A straightforward “anti-waste” chapter includes recipes for plantain skins, jackfruit seeds, ridge-gourd peels and lime leaves, which often end up in the compost heap. While restaurant chefs make headlines now for cooking less wastefully, pickling has always been about saving the scraps, developing flavor and texture with ingenious frugality.

5. Be laser focused on what actually matters. And you get to decide what matters.

Ms. Prabakaran is small-framed, with a wicked sense of humor and a big, throaty laugh. Her forehead is dimpled where the tumor was removed, close to the hairline, and she has no interest in reconstructive surgery. 

“People care too much about looks,” she said with a shrug. “If I have any spare time, I want to work on my books.”

6. Don’t rest on your laurels. Move onto the next release, next product.

Ms. Prabakaran is at work on a second book, turning her attention to Indian rasam, a kind of soup.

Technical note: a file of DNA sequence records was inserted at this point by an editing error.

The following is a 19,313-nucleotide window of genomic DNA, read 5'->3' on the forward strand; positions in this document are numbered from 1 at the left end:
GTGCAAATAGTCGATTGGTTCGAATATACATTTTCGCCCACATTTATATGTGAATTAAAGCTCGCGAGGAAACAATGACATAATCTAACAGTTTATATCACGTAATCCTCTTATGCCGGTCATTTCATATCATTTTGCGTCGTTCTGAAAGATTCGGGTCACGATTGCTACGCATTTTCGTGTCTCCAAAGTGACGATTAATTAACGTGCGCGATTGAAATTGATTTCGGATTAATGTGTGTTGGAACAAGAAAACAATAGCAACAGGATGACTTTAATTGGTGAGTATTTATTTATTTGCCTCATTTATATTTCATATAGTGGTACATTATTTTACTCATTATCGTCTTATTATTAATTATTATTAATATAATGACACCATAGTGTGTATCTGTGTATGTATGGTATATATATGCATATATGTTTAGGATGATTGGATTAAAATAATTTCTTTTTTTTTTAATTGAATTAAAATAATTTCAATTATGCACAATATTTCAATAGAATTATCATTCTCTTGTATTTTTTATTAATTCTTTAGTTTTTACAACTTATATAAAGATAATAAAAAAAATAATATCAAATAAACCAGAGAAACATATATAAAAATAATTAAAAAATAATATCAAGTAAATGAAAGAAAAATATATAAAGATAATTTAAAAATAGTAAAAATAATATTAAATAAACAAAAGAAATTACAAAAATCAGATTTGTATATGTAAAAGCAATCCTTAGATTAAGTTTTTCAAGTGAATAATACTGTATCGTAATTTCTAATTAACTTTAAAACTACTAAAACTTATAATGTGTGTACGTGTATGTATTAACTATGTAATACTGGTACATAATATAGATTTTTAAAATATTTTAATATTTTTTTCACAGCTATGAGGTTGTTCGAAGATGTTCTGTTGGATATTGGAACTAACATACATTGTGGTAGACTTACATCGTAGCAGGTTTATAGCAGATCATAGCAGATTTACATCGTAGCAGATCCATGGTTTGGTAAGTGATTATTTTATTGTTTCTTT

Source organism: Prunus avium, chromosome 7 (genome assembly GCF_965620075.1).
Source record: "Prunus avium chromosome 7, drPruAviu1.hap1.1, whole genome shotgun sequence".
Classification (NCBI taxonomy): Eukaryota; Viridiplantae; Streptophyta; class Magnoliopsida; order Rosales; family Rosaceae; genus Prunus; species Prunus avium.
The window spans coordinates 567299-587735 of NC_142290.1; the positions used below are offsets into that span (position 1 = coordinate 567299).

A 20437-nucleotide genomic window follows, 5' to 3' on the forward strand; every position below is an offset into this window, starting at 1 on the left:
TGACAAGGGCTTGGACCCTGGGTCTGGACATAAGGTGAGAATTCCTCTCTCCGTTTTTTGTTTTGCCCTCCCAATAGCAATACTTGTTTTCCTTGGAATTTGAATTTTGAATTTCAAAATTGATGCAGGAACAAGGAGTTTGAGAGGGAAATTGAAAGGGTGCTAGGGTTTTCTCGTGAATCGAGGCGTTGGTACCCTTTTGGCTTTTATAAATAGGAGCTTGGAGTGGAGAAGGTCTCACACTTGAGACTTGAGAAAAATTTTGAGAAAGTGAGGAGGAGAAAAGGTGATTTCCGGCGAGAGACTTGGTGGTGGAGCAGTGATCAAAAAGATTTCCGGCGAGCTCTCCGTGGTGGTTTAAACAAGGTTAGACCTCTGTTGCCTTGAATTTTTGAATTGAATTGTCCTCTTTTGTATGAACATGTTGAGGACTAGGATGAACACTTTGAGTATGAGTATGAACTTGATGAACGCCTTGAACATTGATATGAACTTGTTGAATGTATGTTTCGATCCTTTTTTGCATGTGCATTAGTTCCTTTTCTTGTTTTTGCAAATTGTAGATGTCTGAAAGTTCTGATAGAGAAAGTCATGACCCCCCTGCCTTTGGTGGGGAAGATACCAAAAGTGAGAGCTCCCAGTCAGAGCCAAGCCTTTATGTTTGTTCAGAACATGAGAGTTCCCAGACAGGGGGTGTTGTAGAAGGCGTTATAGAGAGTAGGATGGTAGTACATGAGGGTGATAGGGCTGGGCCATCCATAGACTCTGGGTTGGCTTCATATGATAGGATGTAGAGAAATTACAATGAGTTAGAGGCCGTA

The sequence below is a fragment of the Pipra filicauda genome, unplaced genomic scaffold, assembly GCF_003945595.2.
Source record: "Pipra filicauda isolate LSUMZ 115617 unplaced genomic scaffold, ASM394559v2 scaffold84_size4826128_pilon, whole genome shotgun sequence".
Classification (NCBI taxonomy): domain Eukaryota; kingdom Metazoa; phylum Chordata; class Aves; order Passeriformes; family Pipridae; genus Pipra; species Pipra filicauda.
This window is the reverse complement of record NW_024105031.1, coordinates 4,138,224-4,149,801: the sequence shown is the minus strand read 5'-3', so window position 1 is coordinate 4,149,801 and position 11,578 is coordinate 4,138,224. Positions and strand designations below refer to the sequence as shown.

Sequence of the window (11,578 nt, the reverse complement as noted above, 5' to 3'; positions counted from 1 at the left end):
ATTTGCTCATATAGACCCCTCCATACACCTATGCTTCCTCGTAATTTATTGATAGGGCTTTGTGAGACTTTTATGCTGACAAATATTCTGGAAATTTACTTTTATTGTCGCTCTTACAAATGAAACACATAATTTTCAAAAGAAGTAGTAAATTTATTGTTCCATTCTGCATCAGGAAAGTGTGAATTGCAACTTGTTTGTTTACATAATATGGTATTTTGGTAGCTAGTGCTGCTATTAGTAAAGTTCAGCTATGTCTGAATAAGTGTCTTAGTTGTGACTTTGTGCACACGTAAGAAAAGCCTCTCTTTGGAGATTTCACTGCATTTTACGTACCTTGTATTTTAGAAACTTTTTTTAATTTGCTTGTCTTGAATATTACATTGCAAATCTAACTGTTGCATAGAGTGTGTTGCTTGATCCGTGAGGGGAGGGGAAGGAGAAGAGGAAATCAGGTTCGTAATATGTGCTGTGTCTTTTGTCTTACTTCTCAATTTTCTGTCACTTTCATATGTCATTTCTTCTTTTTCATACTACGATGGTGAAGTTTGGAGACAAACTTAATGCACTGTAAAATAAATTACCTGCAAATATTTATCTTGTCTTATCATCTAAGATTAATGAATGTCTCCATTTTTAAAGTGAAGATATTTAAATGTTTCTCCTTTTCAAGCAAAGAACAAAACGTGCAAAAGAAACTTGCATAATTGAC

7. Leave your customer feeling intense joy

The pickle did what all great pickles do: It revived me with a ripple of salt and acidity. The grainy oil tickled with chiles and citrus. It had the effect, with every breath, of filling my lungs with more air so I could breathe more deeply. And it made everything on the plate taste bigger, stronger, hotter, better.

“Isn’t it absolutely dynamite?” she asked. The question was rhetorical. She was grinning.

8. Founder-market fit is important. Do the work to know your space.